He explained the wide-spread belief regarding a strong political bias in the media with various notable newspapers having made endorsements of candidates in the 2016 US presidential elections and to some extent had a significant effect on shaping the voters’ views. There are organisations which now have political point of view, but 10 to 20 years ago these organisations were objective and not part of the political process. Nowadays, there is a shift in perceptions, political stances, and ways people operate in the media.
He stressed that it’s perfectly acceptable to create separate accounts for personal and professional uses. Many professionals open two accounts within the same social media site, one for each purpose. However, be aware that just because your students or audiences are connected to you through a professional account only, there is still a chance they could find and view your personal account. Sometimes when reporting on professional account, you get a response from people on your personal one. Unfortunately, when merging both professional and personal social media accounts, the pros and cons need to be considered.
Regarding the emergency law and the publishing of negative news, he said that the press’ watchdog role in monitoring the conduct of government officials is assumed to be vital for democracy. The effectiveness of this watchdog role is less clearly understood. The exact role of journalists is to examine the actions of the government and whether the government attacks them. The role of a journalist in case of emergency is not about attacking the government, but about preventing any violations or malpractices.
On a question about how to balance and promote your story, or in other words your brand, professor Gonzales asserted that they teach their students in the public diplomacy and public relations community how to present the information in a way that make their audience do not feel that they are pushing a certain message on them, but presenting it in the form of a good story.
Professor Gonzales replied to a question about the most creative way to cover the visit of President Abdel Fattah Al-Sisi to Washington, that organisations such as CNN would not like it to be a non-traditional coverage; however, if you are just covering what everybody else is covering, that is not news. For example, Jimmy Breslin, one of the most famous columnists, wrote his most famous story by literally stepping away from what his peers were covering. For example, when the media was focusing on president John F. Kennedy’s funeral, Breslin followed Clifton Pollard, the man who dug the assassinated leader’s grave at Arlington National Cemetery, and came out with a better story than anyone else who was just covering the news. He explained that as a journalist, you have to cover the story from a different perspective and find voices which other reporters are ignoring and what deeper reporting you can do to present a very different view to the public.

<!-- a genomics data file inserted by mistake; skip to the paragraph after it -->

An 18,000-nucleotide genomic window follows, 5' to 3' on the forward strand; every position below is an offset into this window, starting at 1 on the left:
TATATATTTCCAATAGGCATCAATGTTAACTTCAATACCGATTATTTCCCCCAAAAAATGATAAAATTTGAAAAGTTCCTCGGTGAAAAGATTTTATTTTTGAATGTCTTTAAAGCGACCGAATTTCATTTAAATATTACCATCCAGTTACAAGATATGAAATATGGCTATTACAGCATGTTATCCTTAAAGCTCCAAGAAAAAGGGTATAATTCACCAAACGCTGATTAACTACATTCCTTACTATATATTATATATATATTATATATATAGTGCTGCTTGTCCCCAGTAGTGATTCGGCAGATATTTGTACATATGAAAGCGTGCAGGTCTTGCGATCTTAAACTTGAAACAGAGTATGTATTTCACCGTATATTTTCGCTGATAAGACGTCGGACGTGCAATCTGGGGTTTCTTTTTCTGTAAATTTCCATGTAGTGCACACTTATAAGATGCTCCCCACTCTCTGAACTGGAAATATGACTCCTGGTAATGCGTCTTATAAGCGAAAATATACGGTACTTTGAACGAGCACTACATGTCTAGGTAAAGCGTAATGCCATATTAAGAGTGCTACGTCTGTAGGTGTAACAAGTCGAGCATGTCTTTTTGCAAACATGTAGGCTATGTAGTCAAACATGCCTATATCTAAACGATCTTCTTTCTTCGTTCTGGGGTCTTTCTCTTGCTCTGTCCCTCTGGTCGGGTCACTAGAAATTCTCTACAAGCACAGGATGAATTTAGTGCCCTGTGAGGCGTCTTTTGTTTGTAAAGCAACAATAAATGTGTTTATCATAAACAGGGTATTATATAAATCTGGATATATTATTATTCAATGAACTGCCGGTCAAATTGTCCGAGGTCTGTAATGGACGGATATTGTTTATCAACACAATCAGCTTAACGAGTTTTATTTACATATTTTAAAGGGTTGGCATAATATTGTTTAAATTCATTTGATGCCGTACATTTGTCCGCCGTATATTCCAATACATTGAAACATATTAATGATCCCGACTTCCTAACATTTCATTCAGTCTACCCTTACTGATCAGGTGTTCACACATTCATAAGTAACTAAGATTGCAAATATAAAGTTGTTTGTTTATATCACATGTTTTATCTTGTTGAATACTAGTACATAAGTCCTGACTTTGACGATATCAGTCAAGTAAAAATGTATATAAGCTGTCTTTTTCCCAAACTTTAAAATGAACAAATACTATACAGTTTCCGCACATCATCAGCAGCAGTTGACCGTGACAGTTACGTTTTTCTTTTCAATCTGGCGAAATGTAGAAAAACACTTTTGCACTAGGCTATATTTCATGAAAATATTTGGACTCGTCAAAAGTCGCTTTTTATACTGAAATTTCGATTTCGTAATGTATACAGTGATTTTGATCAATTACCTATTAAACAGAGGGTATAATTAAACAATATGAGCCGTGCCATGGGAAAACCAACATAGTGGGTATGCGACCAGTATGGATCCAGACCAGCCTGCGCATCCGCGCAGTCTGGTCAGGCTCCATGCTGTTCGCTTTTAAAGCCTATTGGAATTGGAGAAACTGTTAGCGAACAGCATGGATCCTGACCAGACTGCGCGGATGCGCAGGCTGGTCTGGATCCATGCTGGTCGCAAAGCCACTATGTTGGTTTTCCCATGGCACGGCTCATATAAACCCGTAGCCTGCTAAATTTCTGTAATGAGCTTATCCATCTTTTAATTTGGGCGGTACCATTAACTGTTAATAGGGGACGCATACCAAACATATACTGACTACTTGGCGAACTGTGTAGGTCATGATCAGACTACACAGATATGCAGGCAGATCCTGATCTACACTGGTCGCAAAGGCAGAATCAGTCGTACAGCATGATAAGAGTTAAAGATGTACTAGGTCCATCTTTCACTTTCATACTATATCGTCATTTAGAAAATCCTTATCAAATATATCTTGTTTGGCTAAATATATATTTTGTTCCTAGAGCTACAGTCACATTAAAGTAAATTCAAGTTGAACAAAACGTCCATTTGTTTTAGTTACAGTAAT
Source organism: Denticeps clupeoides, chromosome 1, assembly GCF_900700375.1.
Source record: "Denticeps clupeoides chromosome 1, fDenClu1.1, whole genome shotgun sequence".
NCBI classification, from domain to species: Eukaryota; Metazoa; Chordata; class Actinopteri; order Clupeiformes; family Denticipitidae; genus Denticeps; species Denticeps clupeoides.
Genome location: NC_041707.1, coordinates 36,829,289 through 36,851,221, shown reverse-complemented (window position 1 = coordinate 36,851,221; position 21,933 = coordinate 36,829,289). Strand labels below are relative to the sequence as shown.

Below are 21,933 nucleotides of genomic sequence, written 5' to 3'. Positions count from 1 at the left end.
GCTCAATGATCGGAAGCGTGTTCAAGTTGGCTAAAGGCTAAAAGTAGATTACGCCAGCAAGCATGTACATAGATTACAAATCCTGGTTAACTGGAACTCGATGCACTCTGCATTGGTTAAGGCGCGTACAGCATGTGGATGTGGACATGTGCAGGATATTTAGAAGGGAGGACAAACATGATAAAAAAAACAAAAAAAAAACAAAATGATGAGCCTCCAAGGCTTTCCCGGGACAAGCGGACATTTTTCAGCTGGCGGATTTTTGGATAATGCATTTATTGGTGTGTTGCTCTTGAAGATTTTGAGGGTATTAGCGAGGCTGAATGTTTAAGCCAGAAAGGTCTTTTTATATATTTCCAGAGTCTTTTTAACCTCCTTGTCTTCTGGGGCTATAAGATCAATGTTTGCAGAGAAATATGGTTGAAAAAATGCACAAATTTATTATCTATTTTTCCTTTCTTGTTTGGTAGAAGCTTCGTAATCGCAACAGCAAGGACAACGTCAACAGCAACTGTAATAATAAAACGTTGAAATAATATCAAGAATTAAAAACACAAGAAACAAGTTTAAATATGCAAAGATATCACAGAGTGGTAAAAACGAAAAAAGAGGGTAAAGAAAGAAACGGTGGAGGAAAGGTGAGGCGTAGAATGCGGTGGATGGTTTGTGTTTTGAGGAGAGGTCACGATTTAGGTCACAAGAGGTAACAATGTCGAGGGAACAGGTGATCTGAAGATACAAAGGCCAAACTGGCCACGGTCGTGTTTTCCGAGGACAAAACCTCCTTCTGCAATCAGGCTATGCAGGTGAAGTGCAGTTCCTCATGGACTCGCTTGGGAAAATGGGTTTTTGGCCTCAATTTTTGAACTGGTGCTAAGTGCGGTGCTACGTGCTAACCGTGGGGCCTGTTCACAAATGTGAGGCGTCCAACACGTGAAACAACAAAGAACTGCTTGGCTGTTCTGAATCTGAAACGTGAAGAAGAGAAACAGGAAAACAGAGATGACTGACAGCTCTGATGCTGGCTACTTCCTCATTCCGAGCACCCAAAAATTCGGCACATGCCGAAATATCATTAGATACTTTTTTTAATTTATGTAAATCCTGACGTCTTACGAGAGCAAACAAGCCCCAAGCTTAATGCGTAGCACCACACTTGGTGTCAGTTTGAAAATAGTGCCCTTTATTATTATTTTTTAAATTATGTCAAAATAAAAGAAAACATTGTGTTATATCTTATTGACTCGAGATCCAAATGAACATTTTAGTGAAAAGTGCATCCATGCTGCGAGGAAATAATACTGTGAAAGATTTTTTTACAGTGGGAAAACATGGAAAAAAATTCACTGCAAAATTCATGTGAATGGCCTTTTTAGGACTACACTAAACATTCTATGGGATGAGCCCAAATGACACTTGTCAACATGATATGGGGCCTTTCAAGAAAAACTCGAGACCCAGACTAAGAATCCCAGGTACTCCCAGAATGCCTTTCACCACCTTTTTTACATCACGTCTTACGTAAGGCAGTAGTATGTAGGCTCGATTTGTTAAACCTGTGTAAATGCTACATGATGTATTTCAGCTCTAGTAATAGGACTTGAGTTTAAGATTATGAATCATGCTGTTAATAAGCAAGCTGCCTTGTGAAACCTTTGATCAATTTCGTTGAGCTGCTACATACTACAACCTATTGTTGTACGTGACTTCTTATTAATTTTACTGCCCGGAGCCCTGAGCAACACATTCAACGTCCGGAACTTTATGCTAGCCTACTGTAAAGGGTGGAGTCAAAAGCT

Another question was raised by professor Dr. Hussein Amin on the use of visualisation in news reporting. Professor Gonzales explained that it is an important tool used in the US in which journalists are able to create their own interactive graphics and add visual components to their reports in order to engage users, to turn paragraphs into an interactive timeline with videos and photos. Some others use sound sites to augment their texts, by adding an audio for users to hear a longer version of the story.